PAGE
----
‘Does the pension count as an income? And can I keep it if I head back to work?’

Mar 25, 2020
It's important to always keep retirement income healthy and growing. Source: Getty.

Q: I am 73 years old and have been receiving a full Age Pension since retiring a year ago. I now wish to commence part-time employment that would give me a gross income of about $42,000 per annum. Would I retain any of my pension, and would it be preferable for me to work as a contractor (I have an ABN)?

A: A single person can earn $53,060 a year before their pension cuts off completely. Irrespective of whether you work as a contractor or as a sole trader, Centrelink will use your taxable income when calculating the income for the income test. It would be worthwhile talking to a tax agent – it may be that a contractor could have access to more tax deductions, which would in turn reduce your taxable income.

You should also be entitled to the Work Bonus that exempts the first $7800 a year of employment income. This will have a big beneficial effect on your pension.

Q: My wife and I are retired. We now each receive an allocated pension from each of our superannuation accounts. We don’t work, so we don’t have any income from work. Recently I had to answer some questions on a form, and one question was “what is our income?” Could you let us know if our allocated pension is classed as income?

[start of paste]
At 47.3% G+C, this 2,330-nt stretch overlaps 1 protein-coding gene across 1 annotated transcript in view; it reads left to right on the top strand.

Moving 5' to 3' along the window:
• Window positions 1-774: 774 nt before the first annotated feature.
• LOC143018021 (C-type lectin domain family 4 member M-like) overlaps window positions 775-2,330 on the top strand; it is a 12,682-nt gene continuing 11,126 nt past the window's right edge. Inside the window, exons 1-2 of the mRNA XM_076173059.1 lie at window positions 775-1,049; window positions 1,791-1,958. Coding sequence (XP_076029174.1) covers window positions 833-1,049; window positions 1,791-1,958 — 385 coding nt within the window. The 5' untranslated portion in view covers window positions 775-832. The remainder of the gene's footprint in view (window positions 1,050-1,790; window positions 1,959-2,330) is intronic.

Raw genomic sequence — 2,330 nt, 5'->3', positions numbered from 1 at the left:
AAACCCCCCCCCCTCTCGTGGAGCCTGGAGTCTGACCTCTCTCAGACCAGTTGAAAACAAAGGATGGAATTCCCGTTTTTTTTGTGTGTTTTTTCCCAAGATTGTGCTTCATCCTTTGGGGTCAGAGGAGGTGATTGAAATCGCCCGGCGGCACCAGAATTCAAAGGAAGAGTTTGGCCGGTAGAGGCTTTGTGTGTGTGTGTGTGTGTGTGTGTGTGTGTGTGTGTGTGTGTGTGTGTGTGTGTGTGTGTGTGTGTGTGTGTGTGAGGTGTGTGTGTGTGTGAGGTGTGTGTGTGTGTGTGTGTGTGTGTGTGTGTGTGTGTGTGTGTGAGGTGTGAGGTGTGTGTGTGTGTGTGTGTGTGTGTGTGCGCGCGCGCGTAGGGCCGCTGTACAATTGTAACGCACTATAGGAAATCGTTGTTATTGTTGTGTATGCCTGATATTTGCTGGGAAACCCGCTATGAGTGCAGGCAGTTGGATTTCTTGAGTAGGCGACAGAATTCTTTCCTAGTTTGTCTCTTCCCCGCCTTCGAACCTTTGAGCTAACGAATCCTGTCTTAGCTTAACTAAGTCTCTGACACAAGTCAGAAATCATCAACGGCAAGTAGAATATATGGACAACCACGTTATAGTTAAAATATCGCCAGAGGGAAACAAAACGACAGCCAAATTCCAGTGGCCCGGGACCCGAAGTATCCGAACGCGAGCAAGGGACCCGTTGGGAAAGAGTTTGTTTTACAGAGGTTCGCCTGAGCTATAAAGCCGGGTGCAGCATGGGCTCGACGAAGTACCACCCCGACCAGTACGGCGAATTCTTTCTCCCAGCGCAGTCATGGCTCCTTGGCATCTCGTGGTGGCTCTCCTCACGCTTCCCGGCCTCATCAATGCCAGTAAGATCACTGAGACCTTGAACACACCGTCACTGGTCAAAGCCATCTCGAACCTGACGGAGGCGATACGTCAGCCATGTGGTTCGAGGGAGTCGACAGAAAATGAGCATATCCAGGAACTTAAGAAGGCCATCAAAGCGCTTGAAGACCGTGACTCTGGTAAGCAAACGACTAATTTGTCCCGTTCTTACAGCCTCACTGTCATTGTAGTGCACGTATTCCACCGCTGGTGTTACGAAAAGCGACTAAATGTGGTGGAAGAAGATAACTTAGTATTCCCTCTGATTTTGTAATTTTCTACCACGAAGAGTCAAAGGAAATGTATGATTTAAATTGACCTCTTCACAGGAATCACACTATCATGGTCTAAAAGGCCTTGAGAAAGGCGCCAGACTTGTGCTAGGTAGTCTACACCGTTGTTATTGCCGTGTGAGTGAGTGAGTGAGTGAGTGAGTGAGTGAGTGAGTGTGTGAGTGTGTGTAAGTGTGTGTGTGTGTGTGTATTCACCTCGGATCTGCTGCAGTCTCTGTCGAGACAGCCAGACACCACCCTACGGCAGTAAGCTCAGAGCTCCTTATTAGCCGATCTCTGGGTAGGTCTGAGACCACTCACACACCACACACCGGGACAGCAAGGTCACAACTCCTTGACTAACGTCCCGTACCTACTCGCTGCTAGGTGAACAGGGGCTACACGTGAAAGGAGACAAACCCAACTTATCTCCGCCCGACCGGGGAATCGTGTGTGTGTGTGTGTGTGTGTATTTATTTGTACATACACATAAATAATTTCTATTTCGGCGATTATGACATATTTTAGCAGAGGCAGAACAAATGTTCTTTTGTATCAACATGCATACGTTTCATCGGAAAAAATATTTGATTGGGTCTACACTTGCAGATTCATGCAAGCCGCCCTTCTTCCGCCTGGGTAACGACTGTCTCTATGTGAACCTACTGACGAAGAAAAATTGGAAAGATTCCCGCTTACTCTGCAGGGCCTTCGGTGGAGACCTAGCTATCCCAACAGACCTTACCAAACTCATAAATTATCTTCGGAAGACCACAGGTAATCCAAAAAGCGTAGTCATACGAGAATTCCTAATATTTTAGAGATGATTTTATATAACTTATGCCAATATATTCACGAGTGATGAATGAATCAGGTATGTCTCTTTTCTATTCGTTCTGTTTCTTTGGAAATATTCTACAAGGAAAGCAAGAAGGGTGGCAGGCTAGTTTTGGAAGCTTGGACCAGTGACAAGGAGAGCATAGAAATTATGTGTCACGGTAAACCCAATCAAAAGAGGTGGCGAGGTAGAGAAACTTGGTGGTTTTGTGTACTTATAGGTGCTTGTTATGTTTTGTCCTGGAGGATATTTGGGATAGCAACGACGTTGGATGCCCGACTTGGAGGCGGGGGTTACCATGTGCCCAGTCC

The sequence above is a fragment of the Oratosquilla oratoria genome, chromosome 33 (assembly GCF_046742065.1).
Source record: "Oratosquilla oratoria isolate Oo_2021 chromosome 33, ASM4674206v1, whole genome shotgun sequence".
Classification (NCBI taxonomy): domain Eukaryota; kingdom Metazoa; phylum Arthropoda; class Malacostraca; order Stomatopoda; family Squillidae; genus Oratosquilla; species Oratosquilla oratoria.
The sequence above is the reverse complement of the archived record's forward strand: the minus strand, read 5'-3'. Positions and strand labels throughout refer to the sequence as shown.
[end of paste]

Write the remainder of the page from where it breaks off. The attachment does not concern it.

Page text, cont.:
A: If you are talking about Centrelink, money in superannuation is assessed under the deeming rules, and a notional income applied to it. This would be then used for the income test. But in most cases income from allocated pensions is tax-free, therefore for tax purposes your allocated pension would not be classed as income.

If you have a question for Starts at 60’s money experts, email it to [email protected].

IMPORTANT LEGAL INFO This article is of a general nature and FYI only, because it doesn’t take into account your financial or legal situation, objectives or needs. That means it’s not financial product or legal advice and shouldn’t be relied upon as if it is. Before making a financial or legal decision, you should work out if the info is appropriate for your situation and get independent, licensed financial services or legal advice.

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Have you thought about heading back to work part time after retiring?

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